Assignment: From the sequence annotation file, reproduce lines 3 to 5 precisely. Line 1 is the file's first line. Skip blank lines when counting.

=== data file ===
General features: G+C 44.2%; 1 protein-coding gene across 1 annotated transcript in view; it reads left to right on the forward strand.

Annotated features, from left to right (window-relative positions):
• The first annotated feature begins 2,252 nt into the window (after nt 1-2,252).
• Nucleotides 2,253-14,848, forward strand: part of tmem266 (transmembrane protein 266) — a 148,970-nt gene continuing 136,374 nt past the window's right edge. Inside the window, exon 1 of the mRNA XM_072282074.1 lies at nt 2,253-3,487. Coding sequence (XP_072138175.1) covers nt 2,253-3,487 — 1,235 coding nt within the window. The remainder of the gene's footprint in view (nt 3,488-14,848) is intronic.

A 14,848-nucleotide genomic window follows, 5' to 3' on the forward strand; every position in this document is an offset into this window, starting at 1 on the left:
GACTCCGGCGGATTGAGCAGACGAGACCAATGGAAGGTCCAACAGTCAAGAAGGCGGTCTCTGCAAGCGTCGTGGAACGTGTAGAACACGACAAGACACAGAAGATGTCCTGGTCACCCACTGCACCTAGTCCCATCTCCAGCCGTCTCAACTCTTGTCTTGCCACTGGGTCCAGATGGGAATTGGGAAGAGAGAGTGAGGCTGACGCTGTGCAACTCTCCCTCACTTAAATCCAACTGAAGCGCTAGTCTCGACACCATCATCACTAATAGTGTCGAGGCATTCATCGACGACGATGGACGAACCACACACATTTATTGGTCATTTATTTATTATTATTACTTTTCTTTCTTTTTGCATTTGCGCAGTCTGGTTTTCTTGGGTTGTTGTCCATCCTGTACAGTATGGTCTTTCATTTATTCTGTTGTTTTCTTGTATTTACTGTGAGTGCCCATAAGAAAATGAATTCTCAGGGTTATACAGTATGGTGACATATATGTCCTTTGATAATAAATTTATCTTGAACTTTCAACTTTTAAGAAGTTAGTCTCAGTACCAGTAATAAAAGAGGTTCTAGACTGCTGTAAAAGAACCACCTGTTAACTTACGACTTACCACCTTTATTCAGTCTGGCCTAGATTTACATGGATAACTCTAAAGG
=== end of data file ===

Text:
• The first annotated feature begins 2,252 nt into the window (after nt 1-2,252).
• Nucleotides 2,253-14,848, forward strand: part of tmem266 (transmembrane protein 266) — a 148,970-nt gene continuing 136,374 nt past the window's right edge. Inside the window, exon 1 of the mRNA XM_072282074.1 lies at nt 2,253-3,487. Coding sequence (XP_072138175.1) covers nt 2,253-3,487 — 1,235 coding nt within the window. The remainder of the gene's footprint in view (nt 3,488-14,848) is intronic.

A 14,848-nucleotide genomic window follows, 5' to 3' on the forward strand; every position in this document is an offset into this window, starting at 1 on the left: